Tbilisi GP R6: Svidler & Radjabov Win, Tomashevsky Maintains Full-Point Lead

Tbilisi GP R6: Svidler & Radjabov Win, Tomashevsky Maintains Full-Point Lead

| 7 | Chess Event Coverage

In Saturday's sixth round GM Peter Svidler & GM Teimour Radjabov scored their first wins at the Tbilisi Grand Prix. GM Evgeny Tomashevsky is still a point ahead of the pack.

All photos courtesy of FIDE.

There's still five rounds to go so anything can happen, but by now we should seriously consider Evgeny Tomashevsky actually winning the Grand Prix in Tbilisi! His one-point lead again wasn't touched as all the top games were drawn.

Lower in the ranks, two players scored their first win. GM Teimour Radjabov had started with five draws, and apparently the thought the time was right to play a sharp game.

Against GM Alexander Grischuk's Najdorf the Azerbaijani chose 6.Bg5, and what we got was a Poisoned Pawn. Always fun!

In such sharp positions only one mistake can be fatal and that's what happened. Strangely, The theoretical novelty turned out to be that mistake.

Annotations by GM Dejan Bojkov:

ECU President Zurab Azmaiparashvili making the first move. | Photo Maria Emelianova.

With three draws and two losses GM Peter Svidler had a rather bad start, but he finally got his first win as well. The grandmaster from St Petersburg was critical of his own play in a 4.d3 Berlin, as his opponent GM Dmitry Andreikin more than equalized, but then continued inaccurately. 

Andreikin ended up with double c-pawns, but with precise play Black could probably still draw the ending. However, one more mistake on move 27 and Andreikin got himself into a technically lost position.

Svidler scores his first win. | Photo Tazo Giorgadze.

The first five rounds were a rollercoaster for GM Shakhriyar Mamedyarov, but he finally drew his first game today! Against GM Dmitry Jakovenko he went for the g3-Vienna, an opening he had played several times before but mostly in rapid and blitz events.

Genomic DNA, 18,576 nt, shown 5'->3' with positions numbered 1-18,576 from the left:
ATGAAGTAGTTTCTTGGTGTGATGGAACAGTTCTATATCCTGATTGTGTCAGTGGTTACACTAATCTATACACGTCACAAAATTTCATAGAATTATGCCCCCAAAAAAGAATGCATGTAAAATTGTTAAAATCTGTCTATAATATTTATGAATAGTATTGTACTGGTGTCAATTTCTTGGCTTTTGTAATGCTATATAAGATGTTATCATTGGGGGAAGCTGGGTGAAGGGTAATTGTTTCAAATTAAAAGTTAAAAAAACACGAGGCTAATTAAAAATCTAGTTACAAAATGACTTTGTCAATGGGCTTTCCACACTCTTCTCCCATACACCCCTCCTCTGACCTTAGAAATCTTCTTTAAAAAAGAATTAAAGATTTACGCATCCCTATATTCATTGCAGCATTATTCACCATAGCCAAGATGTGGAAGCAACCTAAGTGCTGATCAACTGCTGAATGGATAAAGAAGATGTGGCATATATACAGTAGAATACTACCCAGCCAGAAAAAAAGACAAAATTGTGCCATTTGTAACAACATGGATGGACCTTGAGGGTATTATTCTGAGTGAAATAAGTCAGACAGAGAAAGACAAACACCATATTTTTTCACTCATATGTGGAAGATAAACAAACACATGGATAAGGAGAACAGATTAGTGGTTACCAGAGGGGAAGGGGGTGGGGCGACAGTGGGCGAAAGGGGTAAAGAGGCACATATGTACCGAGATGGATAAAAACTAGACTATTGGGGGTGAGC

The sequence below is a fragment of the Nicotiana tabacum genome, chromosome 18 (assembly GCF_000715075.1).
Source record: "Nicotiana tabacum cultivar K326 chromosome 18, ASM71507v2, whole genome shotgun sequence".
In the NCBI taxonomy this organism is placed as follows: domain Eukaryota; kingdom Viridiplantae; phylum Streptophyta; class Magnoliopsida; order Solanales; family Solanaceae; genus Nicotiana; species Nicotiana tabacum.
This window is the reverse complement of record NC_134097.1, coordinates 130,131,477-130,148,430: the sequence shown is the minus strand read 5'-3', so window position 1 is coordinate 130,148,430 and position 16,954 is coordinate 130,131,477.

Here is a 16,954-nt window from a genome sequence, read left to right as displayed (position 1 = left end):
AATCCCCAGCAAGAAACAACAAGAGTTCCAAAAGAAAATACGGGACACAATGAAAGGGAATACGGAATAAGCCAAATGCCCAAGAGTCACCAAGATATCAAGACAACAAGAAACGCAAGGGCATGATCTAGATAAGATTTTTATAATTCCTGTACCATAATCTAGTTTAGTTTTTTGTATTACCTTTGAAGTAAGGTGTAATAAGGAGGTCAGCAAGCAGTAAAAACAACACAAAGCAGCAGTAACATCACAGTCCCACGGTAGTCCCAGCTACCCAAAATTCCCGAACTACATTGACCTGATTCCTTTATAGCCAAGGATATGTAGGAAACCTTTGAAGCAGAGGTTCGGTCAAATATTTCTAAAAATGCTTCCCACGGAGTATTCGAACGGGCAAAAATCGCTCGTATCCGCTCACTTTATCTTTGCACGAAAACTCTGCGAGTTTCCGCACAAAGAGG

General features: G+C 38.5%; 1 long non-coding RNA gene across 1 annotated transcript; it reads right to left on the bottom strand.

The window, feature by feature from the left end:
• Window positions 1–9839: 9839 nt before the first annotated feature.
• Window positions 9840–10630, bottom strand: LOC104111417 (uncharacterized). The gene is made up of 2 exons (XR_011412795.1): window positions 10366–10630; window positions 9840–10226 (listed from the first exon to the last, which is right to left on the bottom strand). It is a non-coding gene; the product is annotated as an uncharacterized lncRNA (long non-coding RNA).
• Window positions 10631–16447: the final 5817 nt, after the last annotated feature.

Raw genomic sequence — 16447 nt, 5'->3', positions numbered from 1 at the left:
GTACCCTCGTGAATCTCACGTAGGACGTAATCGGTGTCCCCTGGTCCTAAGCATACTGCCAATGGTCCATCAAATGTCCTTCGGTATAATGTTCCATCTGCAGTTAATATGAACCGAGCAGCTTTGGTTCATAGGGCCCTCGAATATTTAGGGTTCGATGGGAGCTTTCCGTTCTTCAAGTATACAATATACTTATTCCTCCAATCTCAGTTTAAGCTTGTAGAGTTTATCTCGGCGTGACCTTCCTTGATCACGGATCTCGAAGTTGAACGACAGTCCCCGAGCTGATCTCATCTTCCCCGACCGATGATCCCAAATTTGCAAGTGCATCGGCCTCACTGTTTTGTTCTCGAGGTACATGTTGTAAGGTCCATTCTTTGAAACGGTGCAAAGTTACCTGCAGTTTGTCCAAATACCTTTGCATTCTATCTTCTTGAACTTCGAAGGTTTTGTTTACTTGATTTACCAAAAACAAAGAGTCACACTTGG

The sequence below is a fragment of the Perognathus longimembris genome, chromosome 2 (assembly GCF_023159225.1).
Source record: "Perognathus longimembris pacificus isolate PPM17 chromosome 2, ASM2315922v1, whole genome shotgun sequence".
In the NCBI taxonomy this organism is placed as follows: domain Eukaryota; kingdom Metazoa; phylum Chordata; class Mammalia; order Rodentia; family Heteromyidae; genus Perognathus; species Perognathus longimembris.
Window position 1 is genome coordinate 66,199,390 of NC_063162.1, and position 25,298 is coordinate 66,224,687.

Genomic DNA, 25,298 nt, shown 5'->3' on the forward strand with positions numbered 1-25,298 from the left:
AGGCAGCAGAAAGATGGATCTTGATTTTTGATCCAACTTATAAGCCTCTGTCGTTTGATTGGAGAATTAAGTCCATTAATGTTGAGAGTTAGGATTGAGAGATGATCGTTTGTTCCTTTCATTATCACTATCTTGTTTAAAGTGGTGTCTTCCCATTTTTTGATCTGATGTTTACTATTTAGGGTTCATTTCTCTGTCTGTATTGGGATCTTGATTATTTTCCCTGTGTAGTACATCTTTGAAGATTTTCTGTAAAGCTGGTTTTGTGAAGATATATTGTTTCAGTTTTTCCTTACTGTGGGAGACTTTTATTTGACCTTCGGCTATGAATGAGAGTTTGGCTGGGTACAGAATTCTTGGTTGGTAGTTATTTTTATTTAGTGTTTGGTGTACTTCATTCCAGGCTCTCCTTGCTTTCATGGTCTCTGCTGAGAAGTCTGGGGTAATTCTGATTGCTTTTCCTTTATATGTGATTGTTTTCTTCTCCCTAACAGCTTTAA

The game quickly went from the opening into the endgame, where White was a pawn up but had a horrible structure. In the long run Max Euwe's rule about pawn islands proved more important, and it was Mamedyarov who was defending.

Finally a draw for Mamedyarov! | Photo Maria Emelianova.

GM Rustam Kasimdzhanov drew another black game rather comfortably — this time using the Petroff against GM Maxime Vachier-Lagrave. In one of the main lines (5.Nc3) White ended up with the bishop pair and a better pawn structure, but it was hardly enough to claim an advantage.

The Petroff may not be fashionable, but it's still super solid. | Photo Maria Emelianova.

The tournament leader, GM Evgeny Tomashevsky, was under some pressure throughout the game against GM Leinier Dominguez. Black was OK after the opening (an 8.a4 Anti-Marshall) but after a tactical phase White won a pawn. However, with the way Dominguez took the pawn he allowed his too much counterplay.

Dominguez came close to a win vs the leader. | Photo Maria Emelianova.

The longest game was GM Anish Giri vs GM Baadur Jobava. The Georgian GM chose the slightly passive but solid Schlechter System and it became a fight between bishop pair for White against better structure for Black. After a long and interesting fight the players agreed to a draw on move 59.

Giri vs Jobava. | Photo Maria Emelianova.

2015 Tbilisi FIDE Grand Prix | Round 6 Standings

# Name Rtg Perf Pts SB
1 Tomashevsky,E 2716 2944 4.5/6
2 Radjabov,T 2731 2804 3.5/6 10.00
3 Dominguez Perez,L 2726 2792 3.5/6 9.75
4 Kasimdzhanov,R 2705 2826 3.5/6 9.75
5 Giri,A 2797 2787 3.5/6 9.50
6 Jakovenko,D 2733 2799 3.5/6 9.50
7 Grischuk,A 2810 2720 3.0/6
8 Vachier Lagrave,M 2775 2685 2.5/6 8.25
9 Svidler,P 2739 2687 2.5/6 6.25
10 Mamedyarov,S 2759 2669 2.5/6 5.75
11 Jobava,Ba 2696 2638 2.0/6
12 Andreikin,D 2737 2570 1.5/6

The third FIDE Grand Prix runs February 15-27 in Tbilisi, Georgia. It is a round robin, with 11 rounds in total. There are two rest days, on February 19 and 24.

Peter Doggers

Peter Doggers joined a chess club a month before turning 15 and still plays for it. He used to be an active tournament player and holds two IM norms.

Peter has a Master of Arts degree in Dutch Language & Literature. He briefly worked at New in Chess, then as a Dutch teacher and then in a project for improving safety and security in Amsterdam schools.

Between 2007 and 2013 Peter was running ChessVibes, a major source for chess news and videos acquired by in October 2013.

As our Director News & Events, Peter writes many of our news reports. In the summer of 2022, The Guardian’s Leonard Barden described him as “widely regarded as the world’s best chess journalist.”

In October, Peter's first book The Chess Revolution will be published!

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